Ancient Chinese Community Celebrates Its Jewish Roots, and PassoverPosted: April 7, 2015
Becky Davis reports: Over the remains of the Chinese-style Passover banquet – soups with bamboo and huge chunks of fresh tofu, steamed fish and platters of crisp greens in mustard sauce – Li Penglin, 16, lifted a glass of Israeli wine from his place at the head table. Quietly but without faltering, he read out a Chinese translation of a Hebrew prayer.
About 50 guests, including several local government officials, responded with a chorus of amens, downing their thimblefuls of wine while self-consciously leaning to the left. Some poked neighbors who, unfamiliar with the Jewish custom, had neglected to incline.
It was an atypical scene on an atypical occasion: a Chinese celebration of Passover, the Jewish holiday commemorating the liberation of the Israelites from slavery in Egypt more than 3,000 years ago.
“There’s no conflict between Passover and Qingming. They’re both about remembrance of ancestors – very similar, just with different methods.”
In a hotel dining room festooned with purple garlands for a coming wedding, Chinese of Jewish descent in the central city of Kaifeng came together on Friday night for a Seder, the traditional Passover meal over which the Exodus story is recounted. Just two days before Qingming, the “tomb-sweeping” festival when Chinese traditionally pay their respects at family graves, they had gathered to recall ancestors even more ancient and a world away.
The millennium-old Jewish population of Kaifeng has witnessed a surprising revival in recent years, a phenomenon all the more notable for the tolerant eye that the Chinese government, which does not count Judaism among state-sanctioned religions, seems to have turned toward it.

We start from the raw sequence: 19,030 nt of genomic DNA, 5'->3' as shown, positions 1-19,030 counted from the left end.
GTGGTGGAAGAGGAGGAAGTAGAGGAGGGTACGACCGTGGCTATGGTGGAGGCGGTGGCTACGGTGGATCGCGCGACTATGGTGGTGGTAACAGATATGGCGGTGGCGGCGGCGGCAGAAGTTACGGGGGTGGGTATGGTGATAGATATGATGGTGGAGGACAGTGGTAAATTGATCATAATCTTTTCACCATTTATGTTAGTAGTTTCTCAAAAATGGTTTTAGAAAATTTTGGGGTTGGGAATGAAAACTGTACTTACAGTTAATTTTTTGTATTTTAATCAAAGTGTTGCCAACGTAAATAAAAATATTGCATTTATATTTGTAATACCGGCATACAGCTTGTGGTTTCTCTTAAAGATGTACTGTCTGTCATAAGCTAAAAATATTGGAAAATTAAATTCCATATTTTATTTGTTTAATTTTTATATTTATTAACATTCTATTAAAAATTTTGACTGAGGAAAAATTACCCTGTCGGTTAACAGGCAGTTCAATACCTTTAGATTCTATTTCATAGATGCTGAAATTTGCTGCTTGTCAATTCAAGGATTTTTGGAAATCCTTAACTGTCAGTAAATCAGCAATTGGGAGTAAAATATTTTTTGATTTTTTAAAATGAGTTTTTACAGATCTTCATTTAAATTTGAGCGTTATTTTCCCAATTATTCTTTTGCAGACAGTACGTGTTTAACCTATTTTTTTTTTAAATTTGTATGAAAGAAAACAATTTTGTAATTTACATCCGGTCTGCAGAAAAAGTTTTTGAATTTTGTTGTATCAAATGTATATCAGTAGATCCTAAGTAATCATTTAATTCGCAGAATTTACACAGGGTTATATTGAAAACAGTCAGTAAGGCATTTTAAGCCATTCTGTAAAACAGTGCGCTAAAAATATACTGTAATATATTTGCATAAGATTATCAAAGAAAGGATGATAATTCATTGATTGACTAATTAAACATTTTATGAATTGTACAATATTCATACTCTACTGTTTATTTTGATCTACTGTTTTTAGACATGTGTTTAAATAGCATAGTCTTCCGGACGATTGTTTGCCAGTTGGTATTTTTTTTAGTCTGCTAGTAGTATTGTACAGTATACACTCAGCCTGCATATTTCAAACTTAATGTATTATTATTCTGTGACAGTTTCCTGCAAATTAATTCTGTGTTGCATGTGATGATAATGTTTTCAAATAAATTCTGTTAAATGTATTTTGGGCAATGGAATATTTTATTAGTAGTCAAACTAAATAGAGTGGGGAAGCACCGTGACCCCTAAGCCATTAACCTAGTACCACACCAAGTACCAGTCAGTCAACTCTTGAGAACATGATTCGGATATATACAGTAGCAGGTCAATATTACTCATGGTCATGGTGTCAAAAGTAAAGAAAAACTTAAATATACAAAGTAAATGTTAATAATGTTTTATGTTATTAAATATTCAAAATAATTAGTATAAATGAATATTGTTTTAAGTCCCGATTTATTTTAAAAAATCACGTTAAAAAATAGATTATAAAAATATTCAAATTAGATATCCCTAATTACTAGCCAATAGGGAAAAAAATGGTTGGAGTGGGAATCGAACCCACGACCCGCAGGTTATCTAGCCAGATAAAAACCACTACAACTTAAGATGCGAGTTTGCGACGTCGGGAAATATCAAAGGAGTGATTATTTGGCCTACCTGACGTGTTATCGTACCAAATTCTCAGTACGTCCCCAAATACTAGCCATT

Eight clans in Kaifeng claim to be able to trace their lineage back to a small number of Sephardic Jews who made this fertile region their home in the 12th century, when Kaifeng was the capital of the Northern Sung Dynasty and a bustling hub on the Silk Road. But intermarriage, assimilation and isolation eroded their numbers over time. Floods and fires repeatedly destroyed the city’s synagogue, which was not rebuilt after a flood in the 1850s. The Cultural Revolution in the 1960s further quashed any lingering expressions of religious practice.
These days, Jewish visitors and organizations from the United States and Israel come to the city seeking traces of the ancient Jewish settlers, financing a small Jewish community center and paying for the immigration to Israel of 15 people from Kaifeng. The Chinese government’s acceptance comes as Israel and China are actively seeking closer business ties, including in Kaifeng.
Mr. Li, one of the leaders of Friday’s Seder, said he was using this reawakening tradition to better understand the past and the wider modern world.
He said Torah study had been a way for him to learn about the world beyond Kaifeng and the strict Chinese education system….(read more)
Correction: April 7, 2015
An earlier version of this article misspelled the name of the 16-year-old participant in the Seder. He is Li Penglin, not Li Pengling. It also misstated when Barnaby Yeh received scans of 17th century Kaifeng religious documents. It was in 2012, not last year.